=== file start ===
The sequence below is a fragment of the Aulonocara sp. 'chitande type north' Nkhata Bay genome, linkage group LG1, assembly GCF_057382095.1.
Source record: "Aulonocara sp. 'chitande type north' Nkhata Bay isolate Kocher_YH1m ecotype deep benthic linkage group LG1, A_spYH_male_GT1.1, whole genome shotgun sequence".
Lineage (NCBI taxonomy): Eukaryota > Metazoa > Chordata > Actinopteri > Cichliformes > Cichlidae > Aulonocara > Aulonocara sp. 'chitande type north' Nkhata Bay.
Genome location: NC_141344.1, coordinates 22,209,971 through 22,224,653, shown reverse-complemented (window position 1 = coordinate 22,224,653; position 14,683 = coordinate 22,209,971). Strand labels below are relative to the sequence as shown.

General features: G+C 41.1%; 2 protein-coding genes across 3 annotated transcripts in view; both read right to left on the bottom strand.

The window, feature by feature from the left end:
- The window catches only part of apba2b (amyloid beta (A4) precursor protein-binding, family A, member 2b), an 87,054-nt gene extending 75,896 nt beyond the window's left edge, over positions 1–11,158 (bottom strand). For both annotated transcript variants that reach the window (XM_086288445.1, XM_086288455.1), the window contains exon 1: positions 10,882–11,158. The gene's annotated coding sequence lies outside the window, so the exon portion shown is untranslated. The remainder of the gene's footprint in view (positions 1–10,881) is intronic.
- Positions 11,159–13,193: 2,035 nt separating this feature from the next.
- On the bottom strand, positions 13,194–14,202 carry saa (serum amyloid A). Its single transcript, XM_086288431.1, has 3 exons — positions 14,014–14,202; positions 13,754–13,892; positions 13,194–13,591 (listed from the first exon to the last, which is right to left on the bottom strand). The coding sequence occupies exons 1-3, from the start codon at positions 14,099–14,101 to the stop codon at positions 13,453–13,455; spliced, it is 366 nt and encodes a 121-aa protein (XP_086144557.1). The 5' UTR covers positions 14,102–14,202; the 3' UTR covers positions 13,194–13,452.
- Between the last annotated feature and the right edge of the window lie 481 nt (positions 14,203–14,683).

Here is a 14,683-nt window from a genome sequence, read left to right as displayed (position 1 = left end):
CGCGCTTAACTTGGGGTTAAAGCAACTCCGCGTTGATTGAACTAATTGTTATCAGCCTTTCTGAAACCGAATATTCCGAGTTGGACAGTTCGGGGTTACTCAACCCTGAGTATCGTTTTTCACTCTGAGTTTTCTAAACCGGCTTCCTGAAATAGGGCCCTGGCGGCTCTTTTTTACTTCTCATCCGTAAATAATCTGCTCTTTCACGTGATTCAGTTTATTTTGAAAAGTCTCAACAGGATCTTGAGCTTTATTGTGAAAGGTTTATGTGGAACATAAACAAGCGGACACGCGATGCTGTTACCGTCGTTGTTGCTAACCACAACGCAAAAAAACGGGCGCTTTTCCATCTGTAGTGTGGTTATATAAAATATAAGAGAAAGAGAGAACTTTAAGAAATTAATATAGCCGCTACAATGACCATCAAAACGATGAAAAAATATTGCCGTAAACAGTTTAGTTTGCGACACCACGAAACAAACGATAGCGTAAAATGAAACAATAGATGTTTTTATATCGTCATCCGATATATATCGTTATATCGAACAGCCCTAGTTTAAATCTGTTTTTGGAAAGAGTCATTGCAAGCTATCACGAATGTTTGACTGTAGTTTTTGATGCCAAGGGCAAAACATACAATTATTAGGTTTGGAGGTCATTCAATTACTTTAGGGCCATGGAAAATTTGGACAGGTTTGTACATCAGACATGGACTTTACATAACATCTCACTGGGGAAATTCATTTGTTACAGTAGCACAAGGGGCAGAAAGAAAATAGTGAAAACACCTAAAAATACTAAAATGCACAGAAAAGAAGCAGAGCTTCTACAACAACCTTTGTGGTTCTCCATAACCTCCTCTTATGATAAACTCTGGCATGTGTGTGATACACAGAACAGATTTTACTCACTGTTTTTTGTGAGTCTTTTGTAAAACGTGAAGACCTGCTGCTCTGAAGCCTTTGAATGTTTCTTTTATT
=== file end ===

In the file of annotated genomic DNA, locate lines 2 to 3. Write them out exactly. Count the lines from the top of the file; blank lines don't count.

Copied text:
Source record: "Aulonocara sp. 'chitande type north' Nkhata Bay isolate Kocher_YH1m ecotype deep benthic linkage group LG1, A_spYH_male_GT1.1, whole genome shotgun sequence".
Lineage (NCBI taxonomy): Eukaryota > Metazoa > Chordata > Actinopteri > Cichliformes > Cichlidae > Aulonocara > Aulonocara sp. 'chitande type north' Nkhata Bay.